Perspectives: Shark Scientist Dr. Marianne Porter Reviews The Meg

Friday, Aug 24, 2018

Shark scientists Dr. Marianne Porter and Dr. Stephen Kajiura stand in the jaws of the prehistoric, over 50 foot long Megalodon shark.

This week, I was invited to see  The Meg  at the  AutoNation IMAX Theater  with a reception in the Museum of Discovery and Science  in Fort Lauderdale, home of a 50 foot Megalodon model. I expected a great action adventure movie - what could be more exciting than Jason Statham and a giant shark? As a female shark biologist, here are a few of my favorite aspects about  The Meg

Warning: there maybe a few spoilers in here!

The Setting

The Meg  starts off on a very elaborate billion dollar marine lab. It is a fantasy to have a privately funded lab like this housed with all the science technology and equipment you could ever want. It would be amazing to have this sort of facility (hint, hint – Bezos, Gates, and Zuckerburg!).


The Meg  cast is wonderfully diverse. Leading characters represent a range of nationalities and ethnic backgrounds. We all know that workplace diversity is important. I am also happy to see a lead character is a female scientist!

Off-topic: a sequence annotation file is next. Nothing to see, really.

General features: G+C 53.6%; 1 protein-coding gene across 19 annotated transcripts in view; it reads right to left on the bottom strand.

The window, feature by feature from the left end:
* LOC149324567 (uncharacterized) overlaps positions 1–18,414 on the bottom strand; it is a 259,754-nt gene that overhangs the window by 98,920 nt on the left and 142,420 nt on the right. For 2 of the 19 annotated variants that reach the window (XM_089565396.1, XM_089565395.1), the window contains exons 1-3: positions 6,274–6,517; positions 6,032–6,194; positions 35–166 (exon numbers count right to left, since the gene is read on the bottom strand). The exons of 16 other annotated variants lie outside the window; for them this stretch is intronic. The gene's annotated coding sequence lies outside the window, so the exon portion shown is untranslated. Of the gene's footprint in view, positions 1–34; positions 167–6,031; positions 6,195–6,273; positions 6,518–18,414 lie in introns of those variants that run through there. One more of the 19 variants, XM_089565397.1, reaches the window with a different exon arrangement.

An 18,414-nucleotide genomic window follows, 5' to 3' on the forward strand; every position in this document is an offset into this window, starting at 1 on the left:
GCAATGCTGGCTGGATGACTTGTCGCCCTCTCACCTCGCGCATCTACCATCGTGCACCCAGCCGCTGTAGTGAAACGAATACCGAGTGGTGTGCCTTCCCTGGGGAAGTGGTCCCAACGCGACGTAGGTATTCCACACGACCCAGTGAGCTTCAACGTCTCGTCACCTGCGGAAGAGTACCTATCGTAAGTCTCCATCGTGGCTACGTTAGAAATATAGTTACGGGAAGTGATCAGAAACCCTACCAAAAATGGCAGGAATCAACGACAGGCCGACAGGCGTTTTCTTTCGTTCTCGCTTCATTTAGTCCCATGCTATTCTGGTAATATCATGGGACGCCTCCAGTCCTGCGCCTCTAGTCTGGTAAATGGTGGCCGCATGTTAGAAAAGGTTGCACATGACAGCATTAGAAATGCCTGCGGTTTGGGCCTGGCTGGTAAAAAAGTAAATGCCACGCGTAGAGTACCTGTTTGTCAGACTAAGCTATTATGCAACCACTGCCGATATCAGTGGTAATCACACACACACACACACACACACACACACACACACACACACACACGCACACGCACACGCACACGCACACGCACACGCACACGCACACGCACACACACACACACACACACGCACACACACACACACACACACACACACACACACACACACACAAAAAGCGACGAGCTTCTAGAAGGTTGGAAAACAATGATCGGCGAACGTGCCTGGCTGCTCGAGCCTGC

Family-friendly Workplace

The lead scientist is also a mom, and she is able to bring her child to work! Talk about a progressive workplace! It is fantastic for moviegoers, especially younger ones, TO see women in career roles modeled in movies. I hope that more women will be featured in lead roles, especially lead scientists, but I am biased there. 

Jason Statham

Throughout the movie he randomly pulls masks out of his wetsuit and keeps jumping in the water without fins or any gear. Jason Statham was a world ranked diver in his youth and knows how to swim. As a biomechanist who studies swimming, I am happy to see an actor with good form. It is easier to believe someone in the role of marine scientist/explorer if they can actually swim.

The Sharks

At several points in the movie many species of sharks are featured. The behaviors shown in the movie are not entirely representative of their actual biology.


As a shark biologist,  The Meg  fascinates me.  Carcharocles megalodon  is extinct and like dinosaurs, they inspire us with their size and power.  The Meg  has a skeleton made of cartilage like other sharks so it does not fossilize well, but we can learn a lot of the bits we are able to find - like their teeth. We can also study extant species, those species that are around today, to understand what the Megalodon might have looked like and how it might have lived. If you are looking for a nice action adventure movie before the academic year starts, I can highly recommend  The Meg. Also, you do not have to worry about Megalodon at the beach; you are safe there!

Tags: science

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